Nassau County departments will evaluate the potential impacts the federal government’s partial shutdown could have on the county as it persists indefinitely, County Executive Laura Curran said Tuesday.
More than 14,000 federal employees out of work are Long Islanders, said U.S. Rep. Kathleen Rice (D–Garden City), according to a county news release.
Since the shutdown began Dec. 22, about 800,000 such employees nationwide have gone without pay, she said.
“I will work tirelessly to protect our most vulnerable as the president’s demand for a wall threatens daily lives,” Curran said.
New Yorkers who receive Supplemental Nutrition Assistance Program (SNAP) benefits normally receive a full month’s worth of benefits during the first two weeks of the month, according to the U.S. Department of Agriculture, which is responsible for the program. Most, however, already got their February benefits on Jan. 17.
The department has not modified the value of the February benefits despite offering them early.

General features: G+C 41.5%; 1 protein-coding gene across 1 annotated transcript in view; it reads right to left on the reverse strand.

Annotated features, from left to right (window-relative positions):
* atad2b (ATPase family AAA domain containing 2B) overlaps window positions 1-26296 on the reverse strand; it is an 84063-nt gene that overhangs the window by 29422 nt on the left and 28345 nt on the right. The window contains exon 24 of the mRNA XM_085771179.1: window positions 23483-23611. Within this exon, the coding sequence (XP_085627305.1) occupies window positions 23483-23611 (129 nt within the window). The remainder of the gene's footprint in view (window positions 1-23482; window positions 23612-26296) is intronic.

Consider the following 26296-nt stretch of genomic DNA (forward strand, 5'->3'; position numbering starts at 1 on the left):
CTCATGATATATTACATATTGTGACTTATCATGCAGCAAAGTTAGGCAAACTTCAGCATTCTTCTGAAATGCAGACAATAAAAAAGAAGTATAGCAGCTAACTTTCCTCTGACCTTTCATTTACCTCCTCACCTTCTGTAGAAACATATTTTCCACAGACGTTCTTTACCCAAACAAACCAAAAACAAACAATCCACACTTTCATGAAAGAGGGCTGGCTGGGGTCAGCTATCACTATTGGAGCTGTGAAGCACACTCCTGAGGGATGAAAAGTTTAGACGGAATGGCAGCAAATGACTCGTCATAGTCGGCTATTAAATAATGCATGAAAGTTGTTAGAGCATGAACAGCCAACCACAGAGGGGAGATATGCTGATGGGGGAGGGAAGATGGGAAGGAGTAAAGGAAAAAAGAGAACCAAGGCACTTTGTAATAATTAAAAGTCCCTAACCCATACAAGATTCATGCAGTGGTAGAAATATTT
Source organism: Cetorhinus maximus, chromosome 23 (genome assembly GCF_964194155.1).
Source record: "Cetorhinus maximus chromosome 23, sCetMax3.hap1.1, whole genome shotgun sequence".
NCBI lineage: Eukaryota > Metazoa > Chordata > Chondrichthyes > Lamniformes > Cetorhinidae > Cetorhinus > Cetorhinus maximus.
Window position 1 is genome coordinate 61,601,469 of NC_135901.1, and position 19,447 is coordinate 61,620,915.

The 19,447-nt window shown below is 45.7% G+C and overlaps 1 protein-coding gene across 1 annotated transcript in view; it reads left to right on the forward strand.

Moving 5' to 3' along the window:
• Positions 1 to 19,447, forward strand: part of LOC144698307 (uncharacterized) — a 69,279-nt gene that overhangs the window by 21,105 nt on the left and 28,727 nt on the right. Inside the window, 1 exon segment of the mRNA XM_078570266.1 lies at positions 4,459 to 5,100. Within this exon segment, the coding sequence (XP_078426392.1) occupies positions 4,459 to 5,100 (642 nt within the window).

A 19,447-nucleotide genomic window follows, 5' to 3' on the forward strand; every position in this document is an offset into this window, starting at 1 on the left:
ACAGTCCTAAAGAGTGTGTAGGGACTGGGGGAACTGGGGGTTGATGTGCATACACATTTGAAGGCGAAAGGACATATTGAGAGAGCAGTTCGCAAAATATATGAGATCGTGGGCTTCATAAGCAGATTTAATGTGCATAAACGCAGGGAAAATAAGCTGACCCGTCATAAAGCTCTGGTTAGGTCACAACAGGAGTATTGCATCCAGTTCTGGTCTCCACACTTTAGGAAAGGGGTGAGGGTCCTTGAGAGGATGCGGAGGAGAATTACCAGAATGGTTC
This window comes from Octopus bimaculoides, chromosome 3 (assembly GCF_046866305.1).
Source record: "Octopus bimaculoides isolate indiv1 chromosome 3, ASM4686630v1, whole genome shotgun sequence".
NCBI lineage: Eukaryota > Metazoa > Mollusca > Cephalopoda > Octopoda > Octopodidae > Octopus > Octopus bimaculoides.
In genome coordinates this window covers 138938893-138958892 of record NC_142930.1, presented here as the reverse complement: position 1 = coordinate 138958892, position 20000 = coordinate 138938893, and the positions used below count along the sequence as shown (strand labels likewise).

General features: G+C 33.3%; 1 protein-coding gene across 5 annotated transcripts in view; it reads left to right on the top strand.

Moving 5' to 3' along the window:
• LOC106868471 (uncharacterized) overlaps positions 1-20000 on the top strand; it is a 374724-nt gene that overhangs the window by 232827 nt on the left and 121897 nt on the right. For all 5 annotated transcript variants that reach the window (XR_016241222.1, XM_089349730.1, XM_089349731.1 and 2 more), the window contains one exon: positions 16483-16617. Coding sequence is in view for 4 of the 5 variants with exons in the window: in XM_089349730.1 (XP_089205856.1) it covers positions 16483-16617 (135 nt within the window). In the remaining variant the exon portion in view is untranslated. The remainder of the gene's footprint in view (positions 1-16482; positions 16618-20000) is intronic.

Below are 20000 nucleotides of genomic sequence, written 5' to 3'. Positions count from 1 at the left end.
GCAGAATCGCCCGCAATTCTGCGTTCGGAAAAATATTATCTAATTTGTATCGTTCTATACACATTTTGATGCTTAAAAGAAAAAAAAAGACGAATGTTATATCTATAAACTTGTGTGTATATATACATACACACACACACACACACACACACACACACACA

“New Yorkers receiving their February SNAP benefits early need to carefully plan their food budgets as this will need to last through the entire month,” Samuel D. Roberts, the commissioner of New York’s Office of Temporary and Disability Assistance, said in a news release.
Island Harvest Food Bank is helping Long Islanders apply for SNAP benefits and plans on “providing supplemental food support,” the organization’s CEO, Randi Dresner, said.
“It’s important for those impacted by the shutdown to know that there’s no shame in asking for help and we want to reassure people facing a potential crisis that Island Harvest Food Bank, along with our community partners, can be the helping hand they need,” she said.